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Henry Black (February 25, 1783 – November 28, 1841) was a Whig member of the U.S. House of Representatives from Pennsylvania.

Contents

Early life

Henry Black was born near the borough of Somerset, Pennsylvania. He engaged in agricultural pursuits.

Pennsylvania House of Representatives

He served as a member of the Pennsylvania House of Representatives from 1816 to 1818. He was elected as a Democrat in 1816[1]. He was a justice of the peace and appointed by the Governor of Pennsylvania[2] as an associate judge of Somerset County, Pennsylvania, from 1820 to 1840.

Electoral Tickets

Black was on the People's Ticket (electoral ticket) for the Election of 1828, in the 13th district (John Quincy Adams for President and Richard Rush for Vice President)[3]. He was also on the Whig Electoral Ticket for the 24th district in the Election of 1840[4][5].

United States House of Representatives

Black was elected as a Whig to the Twenty-seventh Congress to fill the vacancy caused by the death of Charles Ogle. The election was held on Tuesday, June 8, 1841[6]. The vote for Black was approximately 2,703 with the opposition (party not named) getting 1,320 votes (Black receiving a majority of 1,383 more votes)[7]. The Daily Atlas lists the opposition candidate's name as "Pilson"[7]. (However, the same newspaper listed a "Mr. Philson of Somerset" as the opponent in the special election to replace Black after his death[8].)

Death

Black served in the House of Representatives until his death at his residence in Somerset in 1841. The cause of death was apoplexy[9].

Memorials

Interment in the family cemetery in Stony Creek Township, Somerset County, Pennsylvania. Cenotaph at Congressional Cemetery in Washington, D.C.

On Thursday, December 9, 1841, his colleague Representative Joseph Lawrence took to the House floor to announce Black's death and provide a eulogy. Lawrence stated that Black was well liked by anyone who came into contact with him. Lawrence indicated that Black was his childhood friend. Lawrence also stated that Black had been in good health the day before his death. Lawrence then submitted a resolution that crape should be worn in honor of Black's death. The resolution was adopted[10][11].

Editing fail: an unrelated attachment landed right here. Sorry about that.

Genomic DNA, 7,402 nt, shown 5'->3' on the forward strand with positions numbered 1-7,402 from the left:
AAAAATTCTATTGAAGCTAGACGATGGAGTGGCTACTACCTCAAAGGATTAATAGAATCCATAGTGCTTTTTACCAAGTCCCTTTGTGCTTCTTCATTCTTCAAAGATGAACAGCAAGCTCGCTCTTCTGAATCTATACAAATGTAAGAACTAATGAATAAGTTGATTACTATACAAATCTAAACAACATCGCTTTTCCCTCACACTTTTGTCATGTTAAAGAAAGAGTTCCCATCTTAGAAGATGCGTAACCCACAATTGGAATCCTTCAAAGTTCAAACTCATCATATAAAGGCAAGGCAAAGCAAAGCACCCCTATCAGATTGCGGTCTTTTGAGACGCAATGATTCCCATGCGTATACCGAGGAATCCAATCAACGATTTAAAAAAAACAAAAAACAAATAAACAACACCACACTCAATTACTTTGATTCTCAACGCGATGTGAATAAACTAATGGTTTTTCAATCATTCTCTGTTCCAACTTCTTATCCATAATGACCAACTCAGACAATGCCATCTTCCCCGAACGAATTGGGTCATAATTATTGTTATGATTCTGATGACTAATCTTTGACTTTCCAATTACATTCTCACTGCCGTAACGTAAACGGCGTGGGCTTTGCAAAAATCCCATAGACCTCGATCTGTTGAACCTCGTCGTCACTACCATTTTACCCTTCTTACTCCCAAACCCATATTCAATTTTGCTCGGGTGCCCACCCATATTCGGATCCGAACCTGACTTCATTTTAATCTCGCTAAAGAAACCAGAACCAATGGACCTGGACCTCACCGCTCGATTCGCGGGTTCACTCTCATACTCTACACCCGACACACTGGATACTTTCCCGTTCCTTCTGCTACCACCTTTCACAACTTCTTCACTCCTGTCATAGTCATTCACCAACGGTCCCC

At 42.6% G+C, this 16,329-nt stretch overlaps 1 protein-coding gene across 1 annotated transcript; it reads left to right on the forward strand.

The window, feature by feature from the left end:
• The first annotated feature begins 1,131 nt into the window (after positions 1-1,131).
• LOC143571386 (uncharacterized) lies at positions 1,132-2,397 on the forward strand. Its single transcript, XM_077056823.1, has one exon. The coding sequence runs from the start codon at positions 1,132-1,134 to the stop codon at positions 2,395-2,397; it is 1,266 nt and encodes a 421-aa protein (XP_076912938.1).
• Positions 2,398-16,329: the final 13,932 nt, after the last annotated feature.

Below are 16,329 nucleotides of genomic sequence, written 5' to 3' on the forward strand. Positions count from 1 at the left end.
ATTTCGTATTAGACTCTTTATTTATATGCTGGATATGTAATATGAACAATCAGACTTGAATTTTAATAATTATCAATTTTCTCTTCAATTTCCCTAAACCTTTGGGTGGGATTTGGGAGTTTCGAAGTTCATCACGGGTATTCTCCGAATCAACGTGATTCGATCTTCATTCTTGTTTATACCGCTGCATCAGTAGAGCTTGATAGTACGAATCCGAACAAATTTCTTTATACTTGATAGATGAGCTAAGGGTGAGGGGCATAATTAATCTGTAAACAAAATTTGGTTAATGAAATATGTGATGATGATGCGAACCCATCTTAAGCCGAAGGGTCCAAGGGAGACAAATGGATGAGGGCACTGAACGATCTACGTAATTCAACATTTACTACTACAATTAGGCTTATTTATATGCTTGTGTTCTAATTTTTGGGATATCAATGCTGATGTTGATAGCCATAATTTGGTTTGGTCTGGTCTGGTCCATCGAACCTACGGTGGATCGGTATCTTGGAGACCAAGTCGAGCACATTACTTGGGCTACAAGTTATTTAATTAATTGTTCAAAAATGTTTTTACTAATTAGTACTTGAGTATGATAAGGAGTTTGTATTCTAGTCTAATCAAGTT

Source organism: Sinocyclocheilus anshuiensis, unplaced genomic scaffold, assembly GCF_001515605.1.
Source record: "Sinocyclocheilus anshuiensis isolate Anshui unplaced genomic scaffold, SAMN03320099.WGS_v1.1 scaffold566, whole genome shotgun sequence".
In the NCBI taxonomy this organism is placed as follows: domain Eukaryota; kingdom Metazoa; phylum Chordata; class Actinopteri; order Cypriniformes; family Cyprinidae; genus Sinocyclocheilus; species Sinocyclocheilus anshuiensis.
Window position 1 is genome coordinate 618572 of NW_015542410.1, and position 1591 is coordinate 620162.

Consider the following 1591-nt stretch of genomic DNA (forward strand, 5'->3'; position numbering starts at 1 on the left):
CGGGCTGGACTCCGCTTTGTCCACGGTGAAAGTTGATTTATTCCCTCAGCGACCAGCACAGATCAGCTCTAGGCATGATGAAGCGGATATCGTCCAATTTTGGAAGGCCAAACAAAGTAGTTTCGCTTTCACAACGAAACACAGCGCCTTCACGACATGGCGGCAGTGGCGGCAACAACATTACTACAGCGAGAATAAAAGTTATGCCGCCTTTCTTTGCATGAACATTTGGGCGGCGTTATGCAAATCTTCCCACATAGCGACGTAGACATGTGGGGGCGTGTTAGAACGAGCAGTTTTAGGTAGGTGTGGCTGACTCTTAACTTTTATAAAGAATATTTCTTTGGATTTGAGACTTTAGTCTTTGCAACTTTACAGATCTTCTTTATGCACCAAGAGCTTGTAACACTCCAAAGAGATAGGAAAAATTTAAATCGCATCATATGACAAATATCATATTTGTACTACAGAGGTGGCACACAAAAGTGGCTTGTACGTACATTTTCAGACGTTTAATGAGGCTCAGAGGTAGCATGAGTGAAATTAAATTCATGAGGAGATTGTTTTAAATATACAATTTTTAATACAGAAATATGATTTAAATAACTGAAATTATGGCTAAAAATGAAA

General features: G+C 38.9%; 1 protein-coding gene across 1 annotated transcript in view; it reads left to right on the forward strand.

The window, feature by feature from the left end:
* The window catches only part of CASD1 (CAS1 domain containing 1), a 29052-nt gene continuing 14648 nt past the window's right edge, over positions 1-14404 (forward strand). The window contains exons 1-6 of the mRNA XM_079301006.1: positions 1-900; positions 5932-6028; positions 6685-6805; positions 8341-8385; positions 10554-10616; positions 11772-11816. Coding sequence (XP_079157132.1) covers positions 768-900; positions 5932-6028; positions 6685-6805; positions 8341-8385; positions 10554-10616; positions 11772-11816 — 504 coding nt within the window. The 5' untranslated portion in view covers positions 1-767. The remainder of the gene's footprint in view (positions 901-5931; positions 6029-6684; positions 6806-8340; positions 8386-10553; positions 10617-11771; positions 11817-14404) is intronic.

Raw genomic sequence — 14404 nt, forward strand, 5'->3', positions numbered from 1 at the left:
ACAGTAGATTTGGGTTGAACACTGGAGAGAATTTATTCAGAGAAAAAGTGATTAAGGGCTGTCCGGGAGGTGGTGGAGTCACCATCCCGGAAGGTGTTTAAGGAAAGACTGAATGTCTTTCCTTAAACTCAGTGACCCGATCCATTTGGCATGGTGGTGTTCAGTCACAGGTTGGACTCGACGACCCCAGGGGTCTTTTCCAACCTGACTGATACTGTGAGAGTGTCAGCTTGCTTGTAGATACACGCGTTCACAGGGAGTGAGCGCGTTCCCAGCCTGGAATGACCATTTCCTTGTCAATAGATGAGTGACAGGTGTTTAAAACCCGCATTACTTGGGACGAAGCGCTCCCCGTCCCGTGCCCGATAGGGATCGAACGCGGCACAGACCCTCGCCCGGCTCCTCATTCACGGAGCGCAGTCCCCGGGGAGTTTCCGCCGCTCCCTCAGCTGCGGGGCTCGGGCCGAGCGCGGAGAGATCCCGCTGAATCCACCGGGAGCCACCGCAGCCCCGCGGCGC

According to the Philadelphia U.S. Gazette (reprinted in the Easton Gazette), he was virtuous and well liked[12].

Descendants

His son was Attorney General Jeremiah S. Black and his grandson was Pennsylvania Lt. Governor Chauncey Forward Black.

References

Sources

  1. ^ Washington Reporter: 2, November 4, 1816  
  2. ^ Franklin Gazette: 2, November 20, 1820  
  3. ^ "Electoral Tickets", Berks and Schuylkill Journal: 3, July 12, 1828  
  4. ^ "Whig Electoral Ticket", North American: 2, October 19, 1840  
  5. ^ Philadelphia Inquirer: 2, October 13, 1840  
  6. ^ Jamestown Journal, The: 3, June 10, 1841  
  7. ^ a b Daily Atlas (Boston) 9 (308): 2, June 28, 1841  
  8. ^ Daily Atlas (Boston) 10 (148): 2, December 22, 1841  
  9. ^ "Mortuary Notice", Easton Gazette 24 (51): 1, December 18, 1841  
  10. ^ Philadelphia Inquirer: 2, December 11, 1841  
  11. ^ North American: 2, December 11, 1841  
  12. ^ "Mortuary Notice", Easton Gazette 24 (51): 1, December 18, 1841  
United States House of Representatives
Preceded by
Charles Ogle
Member of the U.S. House of Representatives
from Pennsylvania's 18th congressional district

1841
Succeeded by
James M. Russell
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